The following account of the 1932 Christmas break from the campus weekly (then called The Antiochian; the paper didn’t become known as The Record until the 1940s) bears much of that out. The numbers of students staying in town during the break is not known, but some of the events appear well enough attended that the percentage was significant (for reference, enrollment for the 1932-33 academic year was 560). The accent for that Christmas was clearly on fellowship, for the only mention of gifting of any kind is an extension of the 10:30 curfew for first and second years to 11:00 PM; that, and having tea. Antiochians of the 1940s well remember the high teas that “Lady Alice” Bingle, College Nurse 1927-1945, would host, and it seems the then Dean of Women Caroline Norment (who once had a dormitory named in her honor, but it was destroyed as a firefighting exercise by Miami Township in 2006) did as well. She managed off-campus housing for women on co-op on East Center College Street called Spruce Cottage, which according to the back of the photo we have burned down a few years later. The other possibly unfamiliar venues mentioned are: the tea room, the College-operated restaurant that became the Antioch Inn when it moved into the Student Union, and “Twin Oaks,” originally built for the new faculty of the Morgan era and served only briefly as student housing. Twin Oaks still stands on “Faculty Row,” also known as West Limestone Street.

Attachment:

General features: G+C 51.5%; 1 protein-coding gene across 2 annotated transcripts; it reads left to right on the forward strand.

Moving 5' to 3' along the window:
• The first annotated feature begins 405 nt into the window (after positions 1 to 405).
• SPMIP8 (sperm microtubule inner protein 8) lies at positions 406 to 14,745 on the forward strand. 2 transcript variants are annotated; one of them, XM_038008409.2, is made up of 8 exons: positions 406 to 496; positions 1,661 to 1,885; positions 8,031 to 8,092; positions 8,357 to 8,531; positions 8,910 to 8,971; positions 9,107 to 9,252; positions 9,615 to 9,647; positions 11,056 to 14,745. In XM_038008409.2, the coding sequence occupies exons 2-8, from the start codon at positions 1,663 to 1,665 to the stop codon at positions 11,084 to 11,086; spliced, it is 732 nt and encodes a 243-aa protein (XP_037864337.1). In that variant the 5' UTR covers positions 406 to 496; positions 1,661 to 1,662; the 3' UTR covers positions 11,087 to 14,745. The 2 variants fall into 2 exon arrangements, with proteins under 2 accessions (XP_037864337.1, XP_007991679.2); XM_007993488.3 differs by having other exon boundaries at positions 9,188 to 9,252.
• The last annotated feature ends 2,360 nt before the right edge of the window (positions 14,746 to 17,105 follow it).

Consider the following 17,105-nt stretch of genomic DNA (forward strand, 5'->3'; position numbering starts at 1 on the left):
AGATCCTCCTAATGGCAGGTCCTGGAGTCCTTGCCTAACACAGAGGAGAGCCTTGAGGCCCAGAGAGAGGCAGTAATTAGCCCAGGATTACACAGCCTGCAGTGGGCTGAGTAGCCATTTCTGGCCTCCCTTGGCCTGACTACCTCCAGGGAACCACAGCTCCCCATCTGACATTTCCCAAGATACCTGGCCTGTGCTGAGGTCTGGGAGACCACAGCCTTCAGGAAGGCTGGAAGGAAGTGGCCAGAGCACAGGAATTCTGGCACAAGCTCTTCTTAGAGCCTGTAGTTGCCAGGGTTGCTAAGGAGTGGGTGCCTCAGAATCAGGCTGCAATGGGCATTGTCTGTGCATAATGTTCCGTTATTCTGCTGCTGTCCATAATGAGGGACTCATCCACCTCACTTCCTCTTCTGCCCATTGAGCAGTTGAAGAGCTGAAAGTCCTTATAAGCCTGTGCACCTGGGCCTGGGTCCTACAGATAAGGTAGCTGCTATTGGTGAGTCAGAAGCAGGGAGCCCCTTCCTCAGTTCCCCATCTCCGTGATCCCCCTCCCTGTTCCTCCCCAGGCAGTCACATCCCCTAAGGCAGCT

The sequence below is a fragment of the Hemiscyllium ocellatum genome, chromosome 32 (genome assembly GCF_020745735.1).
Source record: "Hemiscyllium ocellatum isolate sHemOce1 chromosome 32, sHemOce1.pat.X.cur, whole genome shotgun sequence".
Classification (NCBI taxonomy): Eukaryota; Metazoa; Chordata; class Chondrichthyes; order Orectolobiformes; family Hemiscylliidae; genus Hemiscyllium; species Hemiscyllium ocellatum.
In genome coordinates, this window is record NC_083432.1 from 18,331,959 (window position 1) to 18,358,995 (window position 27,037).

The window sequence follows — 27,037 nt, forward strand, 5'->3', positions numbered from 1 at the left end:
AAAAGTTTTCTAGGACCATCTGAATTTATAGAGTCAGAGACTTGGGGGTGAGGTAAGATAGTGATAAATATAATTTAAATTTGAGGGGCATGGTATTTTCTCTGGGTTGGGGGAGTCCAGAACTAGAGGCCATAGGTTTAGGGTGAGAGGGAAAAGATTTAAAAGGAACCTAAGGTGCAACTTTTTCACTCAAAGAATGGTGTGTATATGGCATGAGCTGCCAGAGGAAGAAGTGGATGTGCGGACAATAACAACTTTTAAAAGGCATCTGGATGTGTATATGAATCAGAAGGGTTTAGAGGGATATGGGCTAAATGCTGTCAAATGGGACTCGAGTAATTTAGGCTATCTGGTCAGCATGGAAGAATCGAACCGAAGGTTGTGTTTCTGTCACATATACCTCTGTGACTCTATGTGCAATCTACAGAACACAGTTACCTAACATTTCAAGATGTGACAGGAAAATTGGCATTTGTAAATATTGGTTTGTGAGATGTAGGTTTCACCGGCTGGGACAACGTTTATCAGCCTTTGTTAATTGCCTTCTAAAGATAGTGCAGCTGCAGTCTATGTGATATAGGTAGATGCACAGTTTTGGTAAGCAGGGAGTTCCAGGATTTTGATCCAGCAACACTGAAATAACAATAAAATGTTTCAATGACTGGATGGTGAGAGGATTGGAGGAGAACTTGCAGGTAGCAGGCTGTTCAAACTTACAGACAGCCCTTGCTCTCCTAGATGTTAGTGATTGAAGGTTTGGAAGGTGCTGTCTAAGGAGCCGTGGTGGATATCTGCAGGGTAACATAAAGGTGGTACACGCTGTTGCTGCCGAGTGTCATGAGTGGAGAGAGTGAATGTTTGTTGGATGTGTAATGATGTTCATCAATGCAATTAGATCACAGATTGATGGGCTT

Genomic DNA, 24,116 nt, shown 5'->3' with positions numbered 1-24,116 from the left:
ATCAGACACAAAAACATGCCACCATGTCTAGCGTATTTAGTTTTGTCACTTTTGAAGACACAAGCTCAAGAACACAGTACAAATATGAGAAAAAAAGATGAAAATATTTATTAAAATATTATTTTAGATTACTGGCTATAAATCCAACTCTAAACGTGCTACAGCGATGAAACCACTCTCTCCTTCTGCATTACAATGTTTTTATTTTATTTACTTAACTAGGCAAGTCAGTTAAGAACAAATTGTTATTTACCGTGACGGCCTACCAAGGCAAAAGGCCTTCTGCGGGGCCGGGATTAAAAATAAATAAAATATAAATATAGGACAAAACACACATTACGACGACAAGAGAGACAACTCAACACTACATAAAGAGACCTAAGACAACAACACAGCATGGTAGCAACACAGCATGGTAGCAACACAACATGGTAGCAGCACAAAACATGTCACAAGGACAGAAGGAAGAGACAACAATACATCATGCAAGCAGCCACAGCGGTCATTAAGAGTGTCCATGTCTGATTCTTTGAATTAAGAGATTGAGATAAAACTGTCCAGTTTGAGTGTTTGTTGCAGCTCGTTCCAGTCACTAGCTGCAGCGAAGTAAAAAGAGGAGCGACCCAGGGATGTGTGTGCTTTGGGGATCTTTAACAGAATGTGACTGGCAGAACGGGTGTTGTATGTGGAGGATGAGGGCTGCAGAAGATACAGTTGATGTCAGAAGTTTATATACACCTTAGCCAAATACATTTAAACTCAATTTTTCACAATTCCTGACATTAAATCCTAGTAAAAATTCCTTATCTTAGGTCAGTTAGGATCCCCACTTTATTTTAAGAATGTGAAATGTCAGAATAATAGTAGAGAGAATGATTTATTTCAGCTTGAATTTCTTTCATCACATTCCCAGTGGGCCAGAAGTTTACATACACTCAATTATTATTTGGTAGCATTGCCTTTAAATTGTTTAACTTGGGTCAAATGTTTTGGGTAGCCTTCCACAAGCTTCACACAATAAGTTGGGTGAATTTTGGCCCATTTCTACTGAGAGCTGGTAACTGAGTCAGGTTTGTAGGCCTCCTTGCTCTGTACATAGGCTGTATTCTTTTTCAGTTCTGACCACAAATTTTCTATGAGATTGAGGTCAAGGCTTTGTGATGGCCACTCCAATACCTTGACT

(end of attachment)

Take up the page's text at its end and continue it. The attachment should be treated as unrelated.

Other Antioch notables noted here include Bishop Paul Jones, the first person to hold the title College Pastor and a prominent peace activist, Adeline Brown Bassett, the College Hostess (kind of a catch-all event planning and alumni relations job last held by the beloved Charlotte Drake), and Ava Champney, longtime Instructor in Piano. Professor of Aesthetics Raymond Stites directs the Community Christmas pageant held at the long gone Yellow Springs Opera House on Dayton Street (Stites’ biographical file in Antiochiana includes an undated script for a Christmas program about the Three Wise Men and their biblical journey to Bethlehem called “Toward the Star.”). Ernest Roy Strempel was briefly director of the Antioch Industrial Research Institute, an organization dedicated to, as Professor of Chemistry Clyde S. “Doc” Adams said, “to finding out what you are going to do when you find out you can’t do what you are doing now.”